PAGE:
King County executive Dow Constantine is calling for the creation of two new centers to help keep young people in King County out of jail.
In his annual State of the County address Monday, Constantine proposed two facilities, "Safe Spaces," which would provide services to young people dealing with challenges like homelessness, expulsion or low-level run-ins with the law.
"Safe Spaces where police can bring a youth accused of a lesser offense instead of to booking and detention,” Constantine said. “There will be connections to housing, to education and to the services youth and their families need to get back on track."
Constantine said the centers would be staffed 24 hours and would provide food, clothing and even temporary housing.
The proposal comes as Constantine and other officials continue to face criticism over plans for a new youth detention center.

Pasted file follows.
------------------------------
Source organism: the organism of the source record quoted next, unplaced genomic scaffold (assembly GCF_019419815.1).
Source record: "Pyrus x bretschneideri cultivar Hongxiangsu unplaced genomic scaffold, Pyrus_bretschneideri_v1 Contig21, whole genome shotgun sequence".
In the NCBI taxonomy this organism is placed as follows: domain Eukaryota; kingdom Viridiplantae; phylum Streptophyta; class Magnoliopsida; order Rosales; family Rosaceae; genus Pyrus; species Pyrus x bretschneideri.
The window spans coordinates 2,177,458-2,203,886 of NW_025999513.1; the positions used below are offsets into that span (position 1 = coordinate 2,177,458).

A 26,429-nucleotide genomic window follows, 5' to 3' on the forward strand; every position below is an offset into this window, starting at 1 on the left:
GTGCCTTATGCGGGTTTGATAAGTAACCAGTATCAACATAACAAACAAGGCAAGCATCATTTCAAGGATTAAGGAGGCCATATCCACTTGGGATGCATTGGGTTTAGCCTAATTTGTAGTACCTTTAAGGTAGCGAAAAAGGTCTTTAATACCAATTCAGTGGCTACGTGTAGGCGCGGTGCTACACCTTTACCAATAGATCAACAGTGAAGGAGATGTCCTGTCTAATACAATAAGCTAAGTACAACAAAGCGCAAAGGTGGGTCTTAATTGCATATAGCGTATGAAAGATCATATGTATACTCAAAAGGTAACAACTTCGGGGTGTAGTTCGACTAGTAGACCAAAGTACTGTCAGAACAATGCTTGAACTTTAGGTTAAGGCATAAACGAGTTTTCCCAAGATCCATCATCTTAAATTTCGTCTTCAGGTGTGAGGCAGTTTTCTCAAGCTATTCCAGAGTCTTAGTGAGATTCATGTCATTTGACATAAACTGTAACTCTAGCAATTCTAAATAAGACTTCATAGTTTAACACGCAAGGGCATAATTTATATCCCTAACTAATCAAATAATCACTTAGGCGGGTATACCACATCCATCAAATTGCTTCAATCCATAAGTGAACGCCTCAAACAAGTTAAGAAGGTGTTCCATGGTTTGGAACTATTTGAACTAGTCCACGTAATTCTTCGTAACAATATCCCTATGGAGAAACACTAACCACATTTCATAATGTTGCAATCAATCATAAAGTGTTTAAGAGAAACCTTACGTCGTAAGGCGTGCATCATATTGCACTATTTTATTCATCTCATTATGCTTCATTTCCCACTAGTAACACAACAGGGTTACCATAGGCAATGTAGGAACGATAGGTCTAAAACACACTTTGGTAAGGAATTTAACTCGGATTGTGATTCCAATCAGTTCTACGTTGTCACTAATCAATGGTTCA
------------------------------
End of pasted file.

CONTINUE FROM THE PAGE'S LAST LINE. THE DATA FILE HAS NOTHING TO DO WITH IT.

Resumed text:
Constantine said the leaders of King County are committed to juvenile justice reform. But, he said, changes need to be made outside the justice system too. "To approach zero youth detention we need to answer this question, how do we get to zero dropouts or zero expulsions? How do we keep every kid in school?"
Officials are currently looking for sites for the proposed Safe Spaces facilities. Constantine said one center would be located in Seattle and the other in South King County.
No information on funding has been provided yet.
Constantine also addressed issues of homelessness and a rapidly aging population in his speech Monday.
He also reiterated the phrase, "You belong here," throughout the speech, emphasizing the desire for a diverse and welcoming community in King County.